Talk of world’s greatest cricketers and one does not mention the likes of Sachin Tendulkar, Don Bradman and Ricky Ponting, you must be startled. You also think that the person who says so must have no knowledge of the sport. However, if you think so, you are in for a rude awakening, because this bizarre analysis is not by an inexpert but its author is England’s renowned and celebrated umpire Dickie Bird.

[caption id="attachment_619" align="alignright" width="177"]Dickie Birds justifies the inclusion of South Africa’s Barry Richards and Graeme Pollock in his greatest all-time Test XI (Photo: Getty Images) Dickie Birds justifies the inclusion of South Africa’s Barry Richards and Graeme Pollock in his greatest all-time Test XI (Photo: Getty Images)[/caption]

Bird has formed an all-time Test XI picking out best players of the format but his team lacks several legendary cricketers, including Bradman and Tendulkar. Surprisingly, he chose Sunil Gavaskar from India who is the best Test opener according to him. Bird paired up Gavaskar with Barry Richards.

In the batsmen’s list, Bird put South Africa’s Graeme Pollock on fifth position and Bird’s countryman Allan Knott is the best wicketkeeper-batsman to him.

The umpiring legend included three Australian players – Greg Chappell, Shane Warne, Dennis Lillee – and three West Indian cricketers – Garfield Sobers, Viv Richards and Lance Gibbs – in his all-time greatest Test XI.

Apart from Gavaskar, Bird also singled out Imran Khan from Asia. And as if it were not enough, he also made Imran Khan the captain of the historic Test XI.

The absence of the most successful captain of the 1980s Clive Lloyd who helped his team West Indies win the initial two World Cups and Bird’s compatriot Mike Brearley as captain of the Test XI is no doubt astonishing, but it is a fact when it comes to Bird’s eccentric selection.

As for the spin bowling department, Warne and Gibbs are fit for the job. However, Sri Lanka’s Muttiah Muralitharan and Indian outstanding spinner of ‘70s Bishan Singh Bedi must be unhappy about the Bird’s choice.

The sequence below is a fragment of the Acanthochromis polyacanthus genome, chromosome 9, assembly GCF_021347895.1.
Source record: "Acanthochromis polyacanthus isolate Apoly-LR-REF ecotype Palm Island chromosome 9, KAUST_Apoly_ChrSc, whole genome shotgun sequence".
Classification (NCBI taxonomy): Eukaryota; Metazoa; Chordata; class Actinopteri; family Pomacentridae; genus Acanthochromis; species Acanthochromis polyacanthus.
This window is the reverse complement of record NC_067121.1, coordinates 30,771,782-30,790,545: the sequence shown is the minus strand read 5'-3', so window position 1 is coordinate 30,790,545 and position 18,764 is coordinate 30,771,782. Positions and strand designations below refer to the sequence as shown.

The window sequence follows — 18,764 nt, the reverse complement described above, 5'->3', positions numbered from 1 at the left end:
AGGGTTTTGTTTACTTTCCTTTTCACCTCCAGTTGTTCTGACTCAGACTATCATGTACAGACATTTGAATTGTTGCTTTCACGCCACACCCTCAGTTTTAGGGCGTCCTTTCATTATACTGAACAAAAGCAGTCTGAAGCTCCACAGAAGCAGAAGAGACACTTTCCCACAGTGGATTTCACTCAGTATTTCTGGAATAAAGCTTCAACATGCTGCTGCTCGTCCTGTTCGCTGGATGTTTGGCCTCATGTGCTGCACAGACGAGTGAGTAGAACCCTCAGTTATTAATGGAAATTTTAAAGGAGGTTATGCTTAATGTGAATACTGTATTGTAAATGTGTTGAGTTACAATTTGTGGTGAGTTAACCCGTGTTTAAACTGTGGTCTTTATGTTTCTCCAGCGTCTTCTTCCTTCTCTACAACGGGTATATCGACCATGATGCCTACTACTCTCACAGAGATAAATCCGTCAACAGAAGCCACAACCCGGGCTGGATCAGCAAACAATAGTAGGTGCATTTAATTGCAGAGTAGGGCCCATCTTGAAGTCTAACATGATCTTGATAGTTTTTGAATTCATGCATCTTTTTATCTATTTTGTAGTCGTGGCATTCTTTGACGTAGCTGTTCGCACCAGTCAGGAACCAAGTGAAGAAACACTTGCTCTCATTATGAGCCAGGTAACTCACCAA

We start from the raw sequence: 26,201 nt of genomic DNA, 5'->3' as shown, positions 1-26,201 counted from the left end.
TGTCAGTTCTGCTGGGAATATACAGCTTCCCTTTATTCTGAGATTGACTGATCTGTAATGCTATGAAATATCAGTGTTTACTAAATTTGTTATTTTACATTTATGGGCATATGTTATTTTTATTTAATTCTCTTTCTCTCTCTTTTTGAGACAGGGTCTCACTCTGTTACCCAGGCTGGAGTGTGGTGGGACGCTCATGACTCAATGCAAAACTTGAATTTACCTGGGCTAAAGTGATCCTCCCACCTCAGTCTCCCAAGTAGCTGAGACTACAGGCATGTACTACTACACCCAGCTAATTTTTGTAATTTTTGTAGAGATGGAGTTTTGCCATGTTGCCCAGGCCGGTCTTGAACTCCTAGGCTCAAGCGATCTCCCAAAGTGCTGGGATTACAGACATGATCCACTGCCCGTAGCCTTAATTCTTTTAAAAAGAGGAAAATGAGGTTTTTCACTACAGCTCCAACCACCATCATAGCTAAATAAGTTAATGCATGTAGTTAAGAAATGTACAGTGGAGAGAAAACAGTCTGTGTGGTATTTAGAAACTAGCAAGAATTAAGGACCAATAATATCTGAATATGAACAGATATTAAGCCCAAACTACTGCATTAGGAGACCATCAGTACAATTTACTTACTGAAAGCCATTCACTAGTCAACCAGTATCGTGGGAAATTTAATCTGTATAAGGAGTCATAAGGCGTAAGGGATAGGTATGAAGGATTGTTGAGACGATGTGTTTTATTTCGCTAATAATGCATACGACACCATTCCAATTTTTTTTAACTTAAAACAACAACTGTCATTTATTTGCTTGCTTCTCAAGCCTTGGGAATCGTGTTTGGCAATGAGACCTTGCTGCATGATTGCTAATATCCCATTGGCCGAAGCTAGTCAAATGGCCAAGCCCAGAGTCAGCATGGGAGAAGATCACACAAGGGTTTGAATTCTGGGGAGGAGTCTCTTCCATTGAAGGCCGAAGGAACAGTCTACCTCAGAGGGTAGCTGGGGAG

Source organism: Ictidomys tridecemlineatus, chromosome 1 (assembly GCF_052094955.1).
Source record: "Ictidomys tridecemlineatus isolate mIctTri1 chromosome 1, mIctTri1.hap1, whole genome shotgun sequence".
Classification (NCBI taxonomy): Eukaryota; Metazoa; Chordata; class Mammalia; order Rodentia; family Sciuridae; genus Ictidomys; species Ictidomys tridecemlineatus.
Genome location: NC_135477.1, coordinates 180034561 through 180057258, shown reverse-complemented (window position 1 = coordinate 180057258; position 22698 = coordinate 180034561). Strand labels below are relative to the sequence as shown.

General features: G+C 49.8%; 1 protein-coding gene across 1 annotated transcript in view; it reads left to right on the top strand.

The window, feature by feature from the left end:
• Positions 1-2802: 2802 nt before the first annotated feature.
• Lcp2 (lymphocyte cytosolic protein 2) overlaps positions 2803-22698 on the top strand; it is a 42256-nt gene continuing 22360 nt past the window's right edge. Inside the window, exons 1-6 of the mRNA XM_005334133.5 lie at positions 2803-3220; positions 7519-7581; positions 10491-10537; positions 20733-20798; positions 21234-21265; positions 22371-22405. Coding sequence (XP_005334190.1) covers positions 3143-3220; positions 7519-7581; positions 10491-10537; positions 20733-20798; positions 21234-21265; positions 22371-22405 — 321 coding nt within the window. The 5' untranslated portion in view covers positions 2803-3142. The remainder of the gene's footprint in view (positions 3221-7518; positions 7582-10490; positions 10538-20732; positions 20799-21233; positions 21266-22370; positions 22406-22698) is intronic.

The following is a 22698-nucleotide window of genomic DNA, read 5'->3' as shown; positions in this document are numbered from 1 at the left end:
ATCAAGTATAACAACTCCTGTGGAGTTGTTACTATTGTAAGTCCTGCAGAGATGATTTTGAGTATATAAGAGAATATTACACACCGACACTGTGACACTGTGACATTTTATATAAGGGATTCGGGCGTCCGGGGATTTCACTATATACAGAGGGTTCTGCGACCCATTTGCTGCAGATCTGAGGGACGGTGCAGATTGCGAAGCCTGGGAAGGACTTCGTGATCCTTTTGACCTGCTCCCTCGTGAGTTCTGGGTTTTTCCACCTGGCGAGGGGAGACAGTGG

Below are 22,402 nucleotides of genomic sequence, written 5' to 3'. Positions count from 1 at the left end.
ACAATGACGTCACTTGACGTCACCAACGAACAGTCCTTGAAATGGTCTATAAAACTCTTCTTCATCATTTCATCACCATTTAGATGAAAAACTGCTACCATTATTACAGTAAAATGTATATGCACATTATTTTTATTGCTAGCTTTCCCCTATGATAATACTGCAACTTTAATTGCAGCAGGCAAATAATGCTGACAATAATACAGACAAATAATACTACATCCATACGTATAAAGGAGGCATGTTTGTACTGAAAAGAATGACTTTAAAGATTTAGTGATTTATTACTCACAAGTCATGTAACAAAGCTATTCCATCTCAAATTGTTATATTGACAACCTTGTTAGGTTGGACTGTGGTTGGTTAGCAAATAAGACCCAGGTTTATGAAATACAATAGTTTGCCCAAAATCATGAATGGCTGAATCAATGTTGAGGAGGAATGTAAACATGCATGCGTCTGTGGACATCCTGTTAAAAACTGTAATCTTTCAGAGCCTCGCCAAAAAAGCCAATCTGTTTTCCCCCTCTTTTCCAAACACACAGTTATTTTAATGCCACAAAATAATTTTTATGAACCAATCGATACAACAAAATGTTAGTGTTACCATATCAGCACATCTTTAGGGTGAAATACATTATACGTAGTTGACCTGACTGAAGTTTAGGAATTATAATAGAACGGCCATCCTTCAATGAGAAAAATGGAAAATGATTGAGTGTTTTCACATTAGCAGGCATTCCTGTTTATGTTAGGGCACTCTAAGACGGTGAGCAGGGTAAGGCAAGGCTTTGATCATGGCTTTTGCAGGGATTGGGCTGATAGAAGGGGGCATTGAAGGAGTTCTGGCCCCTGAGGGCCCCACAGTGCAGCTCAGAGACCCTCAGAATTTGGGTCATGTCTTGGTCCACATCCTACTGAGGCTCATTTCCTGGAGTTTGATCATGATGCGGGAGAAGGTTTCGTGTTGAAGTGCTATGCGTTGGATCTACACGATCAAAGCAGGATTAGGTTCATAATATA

However, Bird confidently defends his selection. He believes that respect cannot be bought, but earned. He says he has chosen his Test XI honestly and he is not biased towards any cricketer. And he also explains the logic of his unique and shocking selection. For instance, justifying the inclusion of South Africa’s Barry and Pollock in his great XI, Bird says that both players could have emerged as legends internationally had they not become victims of racial discrimination under apartheid. That’s why Bird places both cricketers at second and fourth positions, respectively.

The umpire’s all-time Test XI is also the centre of attention for those who have been failing to reach a decision as to who is better between Bradman and Tendulkar. Because Bird’s odd selection has simply killed the debate. Besides, his criterion of selecting players has broken the conventional yardstick of judging players according to their greatness.
Dickie Bird’s greatest all-time Test XI:

Sunil Gavaskar (India)

Barry Richards (South Africa)

Viv Richards (West Indies)

Greg Chappell (Australia)

Graeme Pollock (Australia)

Garfield Sobers (West Indies)

Imran Khan (Pakistan)

Shane Warne (Australia)

Dennis Lillee (Australia)

Lance Gibbs (Australia)

Alan Knott (England)
Share To:


Post A Comment:

0 comments so far,add yours